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Effect of micronutrient supplements on nutritional status of infants in Gaza Strip, Palestine


Citation

Albelbeisi, Ali H.A (2018) Effect of micronutrient supplements on nutritional status of infants in Gaza Strip, Palestine. PhD thesis, Universiti Putra Malaysia.

Abstract / Synopsis

Growth faltering is a common form of undernutrition in developing countries. Micronutrients deficiency including vitamin A, vitamin D, iron, and zinc has been associated with growth retardation in young children. This study aims to determine the impact of micronutrient powder supplementation on the nutritional status of infants in Gaza Strip, Palestine. The study was conducted in two phases. In phase one, a retrospective cohort study involving 2650 children from five primary health clinics was carried out to assess the growth patterns from birth to 24 months as to provide support for timing of micronutrient supplementation for phase two. In phase two, a prospective parallel randomized controlled trial was conducted with 200 infants aged six months being randomly selected from two United Nations Relief and Works Agency (UNRWA) clinics. The infants were randomly assigned into two groups: control (received National Micronutrient Supplement) and experimental (received Micronutrients powder for 12 months with National Micronutrient Supplement). The primary outcomes measured were weight, length, circumferences of head, waist and mid upper arm, triceps and subscapular skinfolds and hemoglobin of children, while the secondary outcomes included children’ dietary intakes and child feeding practices of mothers. Analysis in phase one was based on descriptive statistics, whereas Student’s t-test and General Linear Model (GLM) for repeated measures were used in phase two (based on a per protocol analysis). In the process of phase two, 18 and 12 participants dropped out of the experimental and control groups, respectively. The results of phase one indicated that faltering in length was more pronounced than weight faltering. From 6 to 24 months, while the prevalence of underweight was relatively stable (~ 5%), there was a decreasing trend in the prevalence of wasting (10 – 2.8%) but an increasing trend for stunting prevalence (9 – 20.4%). At the end of the study, the experimental group had a significant increase in all anthropometric measures except length-for-age and triceps skinfold-for-age z scores. Whereas, the control group showed a significant increase in weight, length, circumferences of head,waist, and mid upper arm-for-age, and subscapular skinfold-for-age z scores only. In both groups, a significant increase was observed in most nutrients (except fat and iron intakes), but a significant decrease in hemoglobin. The overall group effect was observed in hemoglobin, vitamin D intake, and all anthropometric measures except body mass index-for-age, head circumference-for-age, and subscapular skinfold-forage z scores with higher mean in the experimental group as compared to the control group. The changes in hemoglobin, carbohydrate, protein, and vitamin D intakes, and most of anthropometric measures (except head circumference-for-age, waist circumference-for-age, mid upper arm circumference-for-age, and subscapular skinfold-for-age z scores) showed a significant group by time interaction with a higher increment in the experimental group as compared with the control group (except triceps skinfold-for-age z score and protein intake). Moreover, the reduction in hemoglobin was significantly lower in the experimental group than that in the control group. At the end of the study, the experimental group had significantly lower proportions of anemia (11.4% vs. 52.3%, p < 0.001) and stunting (1.2% vs. 18.3%, p < 0.05) than the control group. In conclusion, micronutrient powder was found to have beneficial effects on anthropometric and biochemical measures of under-two children in this study. However, more studies are needed to better understand the contribution of micronutrient powder supplementation to energy and nutrient intakes. The findings also suggested that the addition of micronutrient powder supplements to the Ministry of Health supplementation protocol could improve the nutritional status of young children.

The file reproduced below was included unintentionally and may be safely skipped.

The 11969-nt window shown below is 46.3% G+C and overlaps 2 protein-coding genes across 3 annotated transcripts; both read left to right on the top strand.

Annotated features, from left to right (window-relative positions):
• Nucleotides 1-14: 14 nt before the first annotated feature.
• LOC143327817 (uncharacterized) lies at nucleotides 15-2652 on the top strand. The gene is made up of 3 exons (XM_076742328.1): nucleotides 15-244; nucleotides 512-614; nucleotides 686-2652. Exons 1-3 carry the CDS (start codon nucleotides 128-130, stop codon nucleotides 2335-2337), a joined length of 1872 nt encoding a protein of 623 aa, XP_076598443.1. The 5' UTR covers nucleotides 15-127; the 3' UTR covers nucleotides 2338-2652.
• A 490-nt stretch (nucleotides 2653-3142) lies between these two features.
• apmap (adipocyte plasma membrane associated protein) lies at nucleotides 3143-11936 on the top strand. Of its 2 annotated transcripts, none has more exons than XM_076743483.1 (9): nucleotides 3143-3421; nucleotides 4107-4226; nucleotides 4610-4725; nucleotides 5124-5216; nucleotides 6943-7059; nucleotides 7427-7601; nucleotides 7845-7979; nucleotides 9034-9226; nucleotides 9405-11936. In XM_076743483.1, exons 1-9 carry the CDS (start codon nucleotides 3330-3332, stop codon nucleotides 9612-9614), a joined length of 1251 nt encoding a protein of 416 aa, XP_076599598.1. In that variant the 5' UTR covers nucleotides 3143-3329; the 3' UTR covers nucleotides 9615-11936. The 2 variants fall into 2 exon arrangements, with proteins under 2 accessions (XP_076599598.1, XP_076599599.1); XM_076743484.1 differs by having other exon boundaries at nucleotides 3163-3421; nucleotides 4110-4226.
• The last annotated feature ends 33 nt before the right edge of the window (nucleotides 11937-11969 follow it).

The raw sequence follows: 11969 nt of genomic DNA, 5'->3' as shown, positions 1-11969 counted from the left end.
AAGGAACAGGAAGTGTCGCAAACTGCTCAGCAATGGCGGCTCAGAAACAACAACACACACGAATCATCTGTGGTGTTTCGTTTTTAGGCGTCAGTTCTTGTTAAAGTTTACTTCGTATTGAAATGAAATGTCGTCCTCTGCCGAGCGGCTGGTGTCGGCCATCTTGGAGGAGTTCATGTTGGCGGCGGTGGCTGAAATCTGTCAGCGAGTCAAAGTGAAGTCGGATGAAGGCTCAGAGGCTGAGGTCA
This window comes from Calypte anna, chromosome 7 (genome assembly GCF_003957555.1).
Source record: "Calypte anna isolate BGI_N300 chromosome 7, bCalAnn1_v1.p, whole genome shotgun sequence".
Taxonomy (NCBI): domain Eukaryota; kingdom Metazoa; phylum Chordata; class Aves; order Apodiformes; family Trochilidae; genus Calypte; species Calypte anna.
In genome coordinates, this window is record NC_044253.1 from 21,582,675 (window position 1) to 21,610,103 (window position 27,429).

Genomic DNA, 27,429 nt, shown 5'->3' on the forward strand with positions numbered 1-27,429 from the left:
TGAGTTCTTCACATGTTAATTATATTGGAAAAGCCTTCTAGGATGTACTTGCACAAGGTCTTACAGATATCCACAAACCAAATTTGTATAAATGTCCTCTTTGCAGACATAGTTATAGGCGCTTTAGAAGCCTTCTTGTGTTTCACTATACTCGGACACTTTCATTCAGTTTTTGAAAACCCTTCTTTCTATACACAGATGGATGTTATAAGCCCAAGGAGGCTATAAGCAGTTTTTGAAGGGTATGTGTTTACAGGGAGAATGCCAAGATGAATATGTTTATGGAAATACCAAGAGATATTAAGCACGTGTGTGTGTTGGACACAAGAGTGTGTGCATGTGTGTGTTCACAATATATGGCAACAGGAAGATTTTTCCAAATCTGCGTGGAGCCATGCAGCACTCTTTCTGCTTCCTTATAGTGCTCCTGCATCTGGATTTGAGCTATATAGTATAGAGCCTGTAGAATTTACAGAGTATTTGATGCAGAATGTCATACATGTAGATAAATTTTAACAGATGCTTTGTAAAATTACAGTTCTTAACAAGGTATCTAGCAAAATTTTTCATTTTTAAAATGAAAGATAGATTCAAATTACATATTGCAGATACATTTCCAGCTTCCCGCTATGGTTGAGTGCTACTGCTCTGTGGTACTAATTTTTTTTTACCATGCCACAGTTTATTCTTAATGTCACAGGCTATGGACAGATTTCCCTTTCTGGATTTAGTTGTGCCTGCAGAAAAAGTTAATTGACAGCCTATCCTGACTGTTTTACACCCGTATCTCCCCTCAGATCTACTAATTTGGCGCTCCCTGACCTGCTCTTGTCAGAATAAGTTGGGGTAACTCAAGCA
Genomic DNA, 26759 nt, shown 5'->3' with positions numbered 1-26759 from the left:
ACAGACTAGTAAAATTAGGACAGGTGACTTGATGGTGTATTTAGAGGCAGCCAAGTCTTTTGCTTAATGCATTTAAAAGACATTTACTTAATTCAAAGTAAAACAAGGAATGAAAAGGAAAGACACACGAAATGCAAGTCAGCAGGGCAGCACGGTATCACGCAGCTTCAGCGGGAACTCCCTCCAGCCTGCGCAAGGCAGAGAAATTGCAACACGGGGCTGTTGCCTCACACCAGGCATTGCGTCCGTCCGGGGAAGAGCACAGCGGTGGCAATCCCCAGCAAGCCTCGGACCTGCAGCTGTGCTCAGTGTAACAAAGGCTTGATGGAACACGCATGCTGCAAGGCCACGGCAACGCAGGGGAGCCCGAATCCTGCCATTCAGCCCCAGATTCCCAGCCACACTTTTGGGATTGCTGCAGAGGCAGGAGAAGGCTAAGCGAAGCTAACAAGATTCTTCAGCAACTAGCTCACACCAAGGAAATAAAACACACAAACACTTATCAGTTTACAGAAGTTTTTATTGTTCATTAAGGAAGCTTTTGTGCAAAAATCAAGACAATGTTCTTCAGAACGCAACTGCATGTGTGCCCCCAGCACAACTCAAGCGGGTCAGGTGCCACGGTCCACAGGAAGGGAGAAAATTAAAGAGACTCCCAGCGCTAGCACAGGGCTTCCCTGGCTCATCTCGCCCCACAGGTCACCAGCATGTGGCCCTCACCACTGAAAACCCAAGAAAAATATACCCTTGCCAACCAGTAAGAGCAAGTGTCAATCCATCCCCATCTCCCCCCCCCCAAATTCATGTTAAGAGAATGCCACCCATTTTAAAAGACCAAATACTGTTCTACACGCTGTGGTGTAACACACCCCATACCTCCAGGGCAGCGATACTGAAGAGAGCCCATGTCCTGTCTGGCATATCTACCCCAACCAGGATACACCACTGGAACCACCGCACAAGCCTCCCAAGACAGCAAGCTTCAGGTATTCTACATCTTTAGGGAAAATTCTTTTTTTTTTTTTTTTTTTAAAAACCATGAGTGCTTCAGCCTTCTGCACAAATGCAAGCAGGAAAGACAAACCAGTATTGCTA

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Additional Metadata

Item Type: Thesis (PhD)
Subject: Micronutrients
Subject: Infant
Call Number: FPSK(p) 2018 4
Chairman Supervisor: Zalilah Mohd Shariff, PhD
Divisions: Faculty of Medicine and Health Science
Depositing User: Ms. Nur Faseha Mohd Kadim
Date Deposited: 13 May 2019 16:02
Last Modified: 13 May 2019 16:02
URI: http://psasir.upm.edu.my/id/eprint/68355
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